- The Washington Times - Wednesday, August 10, 2016

A website that caters to young people, particularly millennials, has released a tongue-in-cheek political ad that calls for young people to “#69TheVote” and force their elders to “try new positions.”

A YouTube video by Mic notes that 69 million millennials are eligible to vote in the presidential election this year. It also says that 69 percent of 69 million baby boomers regularly cast ballots, compared with 46 percent for millennials.

“It’s time to ‘69 the vote.’ Boomers have always been on top,” the sexual innuendo-laced video says. “Sometimes it seems like they’re afraid to try new positions. But we’re ready to go down on history.”

“Ahem. In history,” a woman corrects the narrator.

“Oh, right. And try new things.”

The video then calls millennials the “most entrepreneurial” and the “most empathetic” generation.

Baby boomers did not take kindly to the ad. Many wrote on Mic’s Facebook page to protest its message.

“1. We baby boomers are the reason your here, even if one generation away, so count yourselves lucky so many of us wanted children,” wrote Alyson Ann Curcio. “2. When you stereotype a whole group of people you are NO BETTER than Trump and anyone who carries bigot baggage. 3. Don’t underestimate us. We’ve fought in wars that you can’t even imagine. 4. Get over your spoiled attitudes. Us baby boomers are not above giving you smacks upside the back head to straighten you out. 5. You want change — WORK FOR IT.”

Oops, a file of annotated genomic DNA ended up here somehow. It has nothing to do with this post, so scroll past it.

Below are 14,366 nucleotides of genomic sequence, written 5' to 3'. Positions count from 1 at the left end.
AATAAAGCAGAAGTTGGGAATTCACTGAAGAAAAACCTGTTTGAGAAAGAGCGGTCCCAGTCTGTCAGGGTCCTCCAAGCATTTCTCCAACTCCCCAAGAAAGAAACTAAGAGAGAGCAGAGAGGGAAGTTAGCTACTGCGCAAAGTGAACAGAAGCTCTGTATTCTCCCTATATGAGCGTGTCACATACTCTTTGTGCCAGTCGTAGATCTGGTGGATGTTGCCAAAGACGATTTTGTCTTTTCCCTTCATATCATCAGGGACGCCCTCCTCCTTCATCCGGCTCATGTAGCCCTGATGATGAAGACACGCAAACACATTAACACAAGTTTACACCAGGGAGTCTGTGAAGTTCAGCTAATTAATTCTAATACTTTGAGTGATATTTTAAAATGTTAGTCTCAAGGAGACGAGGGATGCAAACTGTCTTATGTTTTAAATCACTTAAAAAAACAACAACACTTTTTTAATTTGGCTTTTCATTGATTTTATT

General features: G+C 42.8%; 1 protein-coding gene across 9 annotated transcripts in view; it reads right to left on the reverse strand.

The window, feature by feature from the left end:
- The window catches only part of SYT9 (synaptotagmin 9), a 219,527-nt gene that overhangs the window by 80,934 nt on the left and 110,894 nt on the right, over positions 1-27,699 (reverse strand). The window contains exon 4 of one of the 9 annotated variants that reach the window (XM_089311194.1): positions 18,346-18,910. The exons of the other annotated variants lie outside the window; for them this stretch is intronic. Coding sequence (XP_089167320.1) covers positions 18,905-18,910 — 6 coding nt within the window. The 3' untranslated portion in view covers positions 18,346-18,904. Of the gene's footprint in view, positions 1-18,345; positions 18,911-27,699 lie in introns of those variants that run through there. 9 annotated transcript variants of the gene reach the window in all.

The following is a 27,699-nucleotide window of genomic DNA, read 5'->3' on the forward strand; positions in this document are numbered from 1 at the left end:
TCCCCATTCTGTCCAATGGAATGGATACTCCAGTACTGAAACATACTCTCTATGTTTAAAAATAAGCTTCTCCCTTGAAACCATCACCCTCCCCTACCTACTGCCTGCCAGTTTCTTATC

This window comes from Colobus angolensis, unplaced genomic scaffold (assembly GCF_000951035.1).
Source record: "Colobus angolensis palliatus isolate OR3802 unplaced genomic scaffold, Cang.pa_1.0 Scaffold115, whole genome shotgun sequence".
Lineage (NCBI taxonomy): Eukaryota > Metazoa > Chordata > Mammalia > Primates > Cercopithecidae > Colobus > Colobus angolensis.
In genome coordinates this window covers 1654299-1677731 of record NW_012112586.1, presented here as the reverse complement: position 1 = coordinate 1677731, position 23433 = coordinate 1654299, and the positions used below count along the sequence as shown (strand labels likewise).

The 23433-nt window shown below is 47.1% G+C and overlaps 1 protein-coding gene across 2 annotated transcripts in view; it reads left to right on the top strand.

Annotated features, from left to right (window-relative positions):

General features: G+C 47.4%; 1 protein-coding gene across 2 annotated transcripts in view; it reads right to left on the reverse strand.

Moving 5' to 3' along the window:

“Excuse me, I am a baby boomer and not f–– you over, jerk. I think you need to de-Trump yourself,” added Karen Busen.

“Hold on a sec. Stop generalizing and stereotyping Baby Boomers. Me and POTUS ARE Boomers, we’re not the enemy. Ageism is as bad and unacceptable as racism and sexism. Think before you speak/write/gin-up hate,” said Cheryl Berklich.

Mic was started in 2011 by Chris Altchek and Jake Horowitz. The co-founders say millennials are “inquisitive, have a healthy skepticism for conventional wisdom, and crave substantive news to spark interesting conversations.”

The website reaches 30 million readers each month.

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